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Publication numberUS2605335 A
Publication typeGrant
Publication dateJul 29, 1952
Filing dateMay 25, 1949
Priority dateMay 25, 1949
Publication numberUS 2605335 A, US 2605335A, US-A-2605335, US2605335 A, US2605335A
InventorsGreenwood Jr Ivan A, Hales Everett B
Original AssigneeGen Precision Lab Inc
Export CitationBiBTeX, EndNote, RefMan
External Links: USPTO, USPTO Assignment, Espacenet
Light amplifier
US 2605335 A
Abstract  available in
Previous page
Next page
Claims  available in
Description  (OCR text may contain errors)

July 29, 1952 l. A. GREENWOOD, JR., TAL 2,605,335

LIGHT AMPLIFIER Filed May 25. 1949 Patented July 29, 1952 Nr oFFIcE LIGHT AMPLIFmnf Ivan'AlfGreen'who d`,"5J1- Pleasantvillle, and Everett` Bi'Hales; MountKisco, N. Yi, ras'sign'ors toY Gen'- eral vPrecision vLaboratory Incorporated, afcorporation-of NewLYork `Appintan-lim.May 25, 1949,'seria1fNd; 95,2452,

, 1- Thisinven'tion relates to a ,light 'amplier having a wide range of 'utility andone Whichis' particularly suitable for 'use in' projectionltelevision systems' wherein the' received television image is projected" onY av relatively large screen'.

Irproje'ctiontelevisionsystems in common'use the received images 'are displayed on the faceV of a small cathode 'ray tube bymeans'well known in the 'art and these images are inturn'projected' on a screen by means of any'one of a number of projectionsystems; Allof 'thesesyst'ems merely` enlarge the image`r formed on lthe cathode ray tube fluorescent *screen to' a size'suit'able` vfor `display onthe Viewing screen and hence'theamount of lightper unit of surface `ofthe viewing screen is-v correspondingly" decreased'. 'Thisv results in relatively'poor'illumination of the viewingscreen asth'ere 'is 'alimit tothej amount of light which mayA be produced at'the fluorescent'screenY "of the cathode ray tube: K

The' instant'invention has-for itspurpose the provisionofa system-wherein at the same time that the picture is-y beingenlarged by lsuitable projection optics the amount of light derived from thecathoderay'tubey screen is also amplied thus 3 rciaima- (C1. Irv- 3118i lOl yielding-anenlarged imagevof a brightness herefaceeand a-largeI accelerating-field isappl'iedbetween-these elements-sov that a Visible imageof the yphoto emissicnisproduced.'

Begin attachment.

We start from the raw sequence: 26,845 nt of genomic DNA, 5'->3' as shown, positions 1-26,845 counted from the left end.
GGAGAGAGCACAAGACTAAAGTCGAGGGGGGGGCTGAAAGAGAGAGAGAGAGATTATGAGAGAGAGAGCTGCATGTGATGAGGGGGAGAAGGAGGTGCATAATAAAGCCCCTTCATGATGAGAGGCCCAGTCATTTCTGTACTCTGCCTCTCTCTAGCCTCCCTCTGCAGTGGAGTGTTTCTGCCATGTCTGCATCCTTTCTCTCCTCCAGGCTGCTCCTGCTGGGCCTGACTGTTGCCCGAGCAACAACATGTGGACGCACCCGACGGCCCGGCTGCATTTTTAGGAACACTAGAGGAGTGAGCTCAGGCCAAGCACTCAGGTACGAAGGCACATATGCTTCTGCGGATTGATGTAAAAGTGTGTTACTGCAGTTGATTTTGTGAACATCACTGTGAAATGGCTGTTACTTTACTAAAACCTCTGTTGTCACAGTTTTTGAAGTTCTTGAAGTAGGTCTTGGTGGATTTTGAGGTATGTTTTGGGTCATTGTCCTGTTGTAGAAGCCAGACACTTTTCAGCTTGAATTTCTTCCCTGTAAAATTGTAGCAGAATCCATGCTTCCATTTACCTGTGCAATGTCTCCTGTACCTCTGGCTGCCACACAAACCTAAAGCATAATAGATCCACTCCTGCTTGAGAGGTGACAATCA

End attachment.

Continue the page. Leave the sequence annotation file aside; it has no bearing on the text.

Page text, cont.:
The photo-emissive surfacen andA the second fiuorescent screen'v maybe positioned closely adjacent each'other'imwhich Yeventif `a-'large potentiai diierence exists therebetween Vno focusing eldis necessary.

Likewise the evacuated envelope' containing the photo-emissive" surfaceand fluorescent screenA vmay bemade of such a surfacearea that the" uorescent screen'itselfacts as the'viewing screen, the equipment occupyingno` more 'space than vpresent'projection television systemsbut operating'witha considerably'greater luminous flux ironia given yarea-ofthe screenfj y Alternatively the same` lightamplifier`V system; may be used as an intermediateelementasec" ond'piojection system being provided to project the' light image formed on the light amplier flucrescentscreen on a suitable viewing screen.

In' eitherl arrangement, however, the light is ampliiiedlatthe saine time that the image is enlarged in area so lthat the final image as Viewed by the beholder is more brilliant than has heretofore' been attained in large screen television Fig. 3'y isa diagrammatic illustration vof as fu1' ther embodiment of the invention in which the photo-emission surface-of the light amplier is positioned closely adjacent the yfluorescent screen of the cathode ray tube.

Referring now tov Fig. l a television cathode* ray tube I I operated in the conventional manner: displays Vthe received images on the usual fluorescent screen I2.V Thescreen I2 maybecomparativelyrestricted in areaasrespects the-area desired to be observed by the' viewer. In orderf that appropriate enlargement of the image may be attained; the image' displayed on thescreen I2 is projected throughan'appropriate lens/system-indicated` diagrammatically by they lens I3. and light raysfltl and I6 onto a novel combination of light amplier and viewing scr'een'indicateclV generally' at I l.